He has been described as a great innovator whose vision
helped scientists study the composition of objects in space, and
a leader who played a vital role in the success of Hopkins'
embryonic astrophysics program.
But, as he recalls the highlights of his career, William Fastie still shakes his head in wonder.
"How was I able to get along with all those brains that I was working with?" asks Fastie. "All of the people who grew into very prominent positions, why did they even have a desire to deal with me?
"I have no idea. It just seems like a little bit of magic," says the 80-year-old Fastie, who will retire at the end of December.
He first came to Hopkins in 1934 as a part-time student. The teen-ager was making $5 a week as an office worker in downtown Baltimore, answering phones by day and taking one night course a semester.
From that humble beginning, he forged a distinguished career in experimental optics, eventually designing a spectrograph that would become the key component in rocket- and space-borne telescopes. The spectrograph is still playing a major role today, as the Galileo spacecraft gathers historic data about Jupiter and its moons.
Fastie has accomplished his scientific feats without ever receiving a college degree, and he claims to understand only "simple arithmetic."
"I took a calculus class; I didn't understand much of it," he says.
Nevertheless, his accomplishments in the field were evidenced last month, when a symposium in his honor drew an international gathering of scientists at Hopkins.
Arthur Davidsen, a professor in the Department of Physics and Astronomy, says that Fastie's influence was critically important for the handful of young astrophysicists at Hopkins in the 1970s.
"He was a mentor to those of us who began the fledgling astrophysics program here at Hopkins," Davidsen says. "He was the glue that brought us together and somehow magically propelled us into the success we've enjoyed over the last two decades or so.
"He's a wonderful guy with great ideas and an incredible enthusiasm for research."
Davidsen and Fastie, along with former Johns Hopkins graduate student George Hartig, built a new telescope and spectrograph, which they launched on a rocket to take the first-ever ultraviolet spectrum of a quasar--extremely distant objects that look like stars when viewed through a conventional telescope but actually emit much more energy than an entire galaxy.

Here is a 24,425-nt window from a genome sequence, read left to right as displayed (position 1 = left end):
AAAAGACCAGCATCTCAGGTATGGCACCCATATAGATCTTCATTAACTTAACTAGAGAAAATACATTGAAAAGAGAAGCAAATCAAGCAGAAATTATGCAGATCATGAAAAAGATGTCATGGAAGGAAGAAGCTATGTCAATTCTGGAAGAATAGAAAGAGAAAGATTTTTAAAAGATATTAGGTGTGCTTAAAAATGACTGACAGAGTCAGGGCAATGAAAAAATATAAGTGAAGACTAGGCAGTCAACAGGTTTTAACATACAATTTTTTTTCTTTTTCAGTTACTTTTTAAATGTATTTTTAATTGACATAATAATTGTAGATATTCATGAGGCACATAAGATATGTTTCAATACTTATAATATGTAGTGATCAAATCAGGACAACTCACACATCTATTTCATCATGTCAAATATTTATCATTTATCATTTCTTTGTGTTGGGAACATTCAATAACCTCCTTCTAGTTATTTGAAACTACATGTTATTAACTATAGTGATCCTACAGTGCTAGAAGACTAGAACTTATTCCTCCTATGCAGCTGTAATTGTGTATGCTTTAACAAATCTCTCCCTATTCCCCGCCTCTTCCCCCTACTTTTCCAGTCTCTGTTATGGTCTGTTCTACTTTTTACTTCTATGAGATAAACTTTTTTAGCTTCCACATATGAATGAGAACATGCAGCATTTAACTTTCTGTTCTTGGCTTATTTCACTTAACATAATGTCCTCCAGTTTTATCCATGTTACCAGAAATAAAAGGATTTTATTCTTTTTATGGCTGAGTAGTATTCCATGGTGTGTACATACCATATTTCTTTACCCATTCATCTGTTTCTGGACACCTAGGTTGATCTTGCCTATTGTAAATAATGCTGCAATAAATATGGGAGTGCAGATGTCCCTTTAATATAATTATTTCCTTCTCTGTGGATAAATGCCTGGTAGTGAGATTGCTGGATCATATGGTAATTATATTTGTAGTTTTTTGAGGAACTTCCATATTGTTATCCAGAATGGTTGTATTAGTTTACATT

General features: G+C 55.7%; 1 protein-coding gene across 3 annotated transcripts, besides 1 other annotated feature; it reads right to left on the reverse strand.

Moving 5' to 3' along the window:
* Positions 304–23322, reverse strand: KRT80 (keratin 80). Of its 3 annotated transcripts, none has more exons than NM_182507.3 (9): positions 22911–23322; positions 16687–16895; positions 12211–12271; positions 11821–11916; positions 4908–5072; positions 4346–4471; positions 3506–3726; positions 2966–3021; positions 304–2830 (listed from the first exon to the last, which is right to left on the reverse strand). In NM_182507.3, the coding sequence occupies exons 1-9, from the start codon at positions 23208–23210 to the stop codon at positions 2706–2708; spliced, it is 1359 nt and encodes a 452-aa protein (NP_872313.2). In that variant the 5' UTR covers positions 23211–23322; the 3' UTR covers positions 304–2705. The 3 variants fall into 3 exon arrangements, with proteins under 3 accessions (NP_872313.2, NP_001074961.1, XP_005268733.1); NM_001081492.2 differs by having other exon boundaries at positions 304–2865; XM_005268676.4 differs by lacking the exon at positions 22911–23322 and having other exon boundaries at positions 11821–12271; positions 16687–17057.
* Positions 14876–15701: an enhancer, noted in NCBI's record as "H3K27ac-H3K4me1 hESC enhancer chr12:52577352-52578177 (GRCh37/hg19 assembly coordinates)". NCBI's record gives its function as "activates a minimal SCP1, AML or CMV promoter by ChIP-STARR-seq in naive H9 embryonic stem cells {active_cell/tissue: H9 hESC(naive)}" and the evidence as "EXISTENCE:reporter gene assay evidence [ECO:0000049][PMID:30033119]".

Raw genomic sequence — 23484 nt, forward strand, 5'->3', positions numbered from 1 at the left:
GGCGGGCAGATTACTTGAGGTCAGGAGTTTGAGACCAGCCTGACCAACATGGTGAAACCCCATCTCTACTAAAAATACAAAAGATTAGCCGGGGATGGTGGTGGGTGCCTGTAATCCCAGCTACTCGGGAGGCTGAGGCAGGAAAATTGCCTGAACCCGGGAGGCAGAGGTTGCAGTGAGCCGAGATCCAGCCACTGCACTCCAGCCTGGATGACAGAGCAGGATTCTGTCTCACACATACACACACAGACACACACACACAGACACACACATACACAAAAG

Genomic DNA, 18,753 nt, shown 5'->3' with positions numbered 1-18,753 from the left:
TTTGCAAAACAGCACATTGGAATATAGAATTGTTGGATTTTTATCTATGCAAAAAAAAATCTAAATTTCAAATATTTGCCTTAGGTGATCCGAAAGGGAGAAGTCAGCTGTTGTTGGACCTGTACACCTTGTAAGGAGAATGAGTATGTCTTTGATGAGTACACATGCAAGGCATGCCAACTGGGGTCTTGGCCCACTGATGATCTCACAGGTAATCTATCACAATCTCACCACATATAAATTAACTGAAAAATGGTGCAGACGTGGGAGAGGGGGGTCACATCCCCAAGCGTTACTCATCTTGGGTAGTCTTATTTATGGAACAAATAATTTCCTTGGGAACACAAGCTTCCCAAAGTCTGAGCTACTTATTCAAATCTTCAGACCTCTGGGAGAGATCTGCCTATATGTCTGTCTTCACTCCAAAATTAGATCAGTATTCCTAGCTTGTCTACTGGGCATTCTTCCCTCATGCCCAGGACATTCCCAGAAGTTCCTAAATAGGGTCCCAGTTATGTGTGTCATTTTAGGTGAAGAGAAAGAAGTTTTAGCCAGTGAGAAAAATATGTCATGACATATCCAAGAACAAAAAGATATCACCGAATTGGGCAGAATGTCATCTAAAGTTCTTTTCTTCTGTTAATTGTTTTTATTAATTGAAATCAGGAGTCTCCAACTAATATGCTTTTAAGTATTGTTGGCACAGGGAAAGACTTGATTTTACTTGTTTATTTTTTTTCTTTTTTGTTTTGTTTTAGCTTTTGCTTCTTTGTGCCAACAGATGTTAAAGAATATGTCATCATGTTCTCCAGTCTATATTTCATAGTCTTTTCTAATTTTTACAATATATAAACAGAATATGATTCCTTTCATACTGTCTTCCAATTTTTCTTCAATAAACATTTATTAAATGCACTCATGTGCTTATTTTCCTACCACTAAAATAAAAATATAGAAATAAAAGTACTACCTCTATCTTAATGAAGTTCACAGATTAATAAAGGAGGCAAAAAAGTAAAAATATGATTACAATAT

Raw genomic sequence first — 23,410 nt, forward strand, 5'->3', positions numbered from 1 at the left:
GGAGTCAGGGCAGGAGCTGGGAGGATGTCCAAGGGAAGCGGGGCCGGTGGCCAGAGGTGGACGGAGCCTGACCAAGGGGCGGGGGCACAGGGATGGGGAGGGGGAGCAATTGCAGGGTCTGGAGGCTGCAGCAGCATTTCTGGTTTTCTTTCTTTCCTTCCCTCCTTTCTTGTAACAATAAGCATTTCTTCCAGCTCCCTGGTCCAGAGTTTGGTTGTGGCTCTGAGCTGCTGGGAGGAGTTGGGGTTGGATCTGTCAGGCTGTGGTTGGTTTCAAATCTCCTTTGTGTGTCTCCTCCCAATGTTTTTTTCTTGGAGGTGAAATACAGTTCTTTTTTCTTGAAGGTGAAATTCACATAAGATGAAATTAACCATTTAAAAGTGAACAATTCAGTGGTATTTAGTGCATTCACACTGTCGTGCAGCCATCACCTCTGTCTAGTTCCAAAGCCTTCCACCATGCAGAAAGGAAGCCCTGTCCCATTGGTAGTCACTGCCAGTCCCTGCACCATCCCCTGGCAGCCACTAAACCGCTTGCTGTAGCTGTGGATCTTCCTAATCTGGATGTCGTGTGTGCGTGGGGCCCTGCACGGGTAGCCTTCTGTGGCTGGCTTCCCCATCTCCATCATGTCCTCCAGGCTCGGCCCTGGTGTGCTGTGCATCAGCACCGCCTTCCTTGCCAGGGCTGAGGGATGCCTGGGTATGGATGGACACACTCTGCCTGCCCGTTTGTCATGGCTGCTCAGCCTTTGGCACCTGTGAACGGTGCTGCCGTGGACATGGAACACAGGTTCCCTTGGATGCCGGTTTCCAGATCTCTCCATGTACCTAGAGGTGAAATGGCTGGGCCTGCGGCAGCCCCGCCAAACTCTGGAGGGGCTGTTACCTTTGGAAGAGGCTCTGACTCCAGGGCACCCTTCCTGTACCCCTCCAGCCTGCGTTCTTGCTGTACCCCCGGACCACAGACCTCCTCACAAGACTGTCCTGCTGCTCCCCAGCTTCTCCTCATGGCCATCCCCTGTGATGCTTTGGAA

To understand important characteristics about stars, planets and galaxies, it is essential to observe such objects in ultraviolet light. Yet, Earth's atmosphere absorbs most UV light. Davidsen's observation of the quasar was the first time anyone had ever placed a telescope above the atmosphere and taken the UV spectrum of an object outside of our galaxy.
The achievement immediately established a name for Hopkins astrophysics, leading to other important research projects.
"I think it's fair to say we couldn't have done it without Bill Fastie," Davidsen said.
Also in the 1970s, while scientists were looking for a place to build the Hubble Space Telescope's nerve center, the Space Telescope Science Institute, Davidsen and Fastie successfully lobbied to have it constructed on the Hopkins campus. The university's emerging reputation in astrophysics played no small role in that successful effort.
Space Telescope's construction on campus forever changed the face of astrophysics at Hopkins, Davidsen said.
"What was really an outpost, sort of a little scout camp on the edges of astronomical civilization, has now blossomed into one of the major metropolises in the field," he said.
And it all goes back to those early days of success, in which Fastie was a central figure.
But, as Fastie tells the story, he was the beneficiary of good timing and a few crucial moments of inspiration.
For example, there was that moment when he dreamed up the design for a revolutionary spectrograph; intuition told him, in a flash, that it would be better than any other spectrograph, and he pursued it doggedly until it was finished. Then, there was that moment when he looked up into the sky one evening in 1957 and saw the Soviet satellite Sputnik passing overhead. In a flash, he just knew that he had unwittingly designed the perfect spectrograph for space research.
Fastie's love for science began in 1933, when he was taking college-level evening courses at a local high school. After class one night his physics teacher gave him a small diffraction grating, a thin sheet of plastic that, like a prism, breaks light into its individual colors. The colors identify which elements are present in the light, revealing what its source is made of.